Behavioral Disturbances of Dementia: Interventions to Reduce the Use of Psychotropic Medications

Live webinar held March 28, 2013


  • Staff from many levels, disciplines and settings (both acute care and long term care).
  • Behavioral health staff, nurse practitioners, nurses, CNAs, Nursing Home Administrators, Social Workers and Case Manages from both Acute and Long term care.


At the end of this one-hour presentation, participants have learned:

1. To more clearly describe problematic behaviors and possible triggers;
2. Strategies for preventing/reducing problem behaviors; and
3. Appropriate use of anti-psychotic medications.


Michele L. Thomas, BS, PharmD, BCPP

Michele L. Thomas, BS, PharmD, BCPP


Michele L. Thomas, BS, PharmD, BCPP, is a Board Certified licensed clinical pharmacist and Pharmacy Services Manager for the Department of Behavioral Health and Developmental Services (DBHDS) located in Richmond, Virginia. As Pharmacy Services Manager, Dr. Thomas serves as an information resource and provides consultation and guidance to DBHDS / Community Services Board staff and others, on psychopharmacology / pharmacy / clinical related issues as well as pharmacy informatics and technology developments affecting pharmacy practice in the DBHDS health system. Her position also provides advice and counsel on various other issues that contribute to the success of Pharmacy Services in DBHDS including, administrative related issues on policy, compliance, contracting and third party billing.

Dr. Thomas is a member of several local and national organizations related to pharmacy practice, psychopharmacology, mental health and geriatrics and, is responsible for the development and coordination of pharmacy performance improvement and programs to ensure that optimum pharmaceutical care and services are provided to clients.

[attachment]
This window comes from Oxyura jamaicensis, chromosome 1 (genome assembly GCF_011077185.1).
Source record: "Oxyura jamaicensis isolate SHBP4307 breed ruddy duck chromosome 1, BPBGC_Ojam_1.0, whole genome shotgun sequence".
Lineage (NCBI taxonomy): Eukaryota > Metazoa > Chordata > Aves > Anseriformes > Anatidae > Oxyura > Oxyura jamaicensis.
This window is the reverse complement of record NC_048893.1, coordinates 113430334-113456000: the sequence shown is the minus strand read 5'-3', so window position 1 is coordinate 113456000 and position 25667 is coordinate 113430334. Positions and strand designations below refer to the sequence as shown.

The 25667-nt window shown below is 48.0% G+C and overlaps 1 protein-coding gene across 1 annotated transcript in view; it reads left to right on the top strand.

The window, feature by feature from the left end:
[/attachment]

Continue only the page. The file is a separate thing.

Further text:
Andrew L. Heck, PsyD, ABPP

Andrew L. Heck, PsyD, ABPP


Andrew L. Heck, PsyD, ABPP,is a licensed clinical psychologist and Clinical Director at Piedmont Geriatric Hospital in Burkeville, Virginia. As Clinical Director, he is responsible for the Social Work, Psychology, and Rehabilitation departments, as well as the overall clinical operations of the hospital. Dr. Heck has dedicated his career to the care and understanding of elderly individuals with moderate to severe mental illness, and is board-certified in Clinical Psychology by the American Board of Professional Psychology, and is a Fellow of the American Academy of Clinical Psychology.

He holds clinical faculty appointments in the Departments of Gerontology, Pharmacy, and Psychiatry departments at Virginia Commonwealth University, and holds leadership positions in several local and national organizations related to mental health and older adults. His particular areas of interest include dementia evaluation, decision-making competency and capacity, behavioral treatment, and ethics in working with the elderly.

E. Ayn Welleford, MSG, PhD, AGHEF

E. Ayn Welleford, MSG, PhD, AGHEF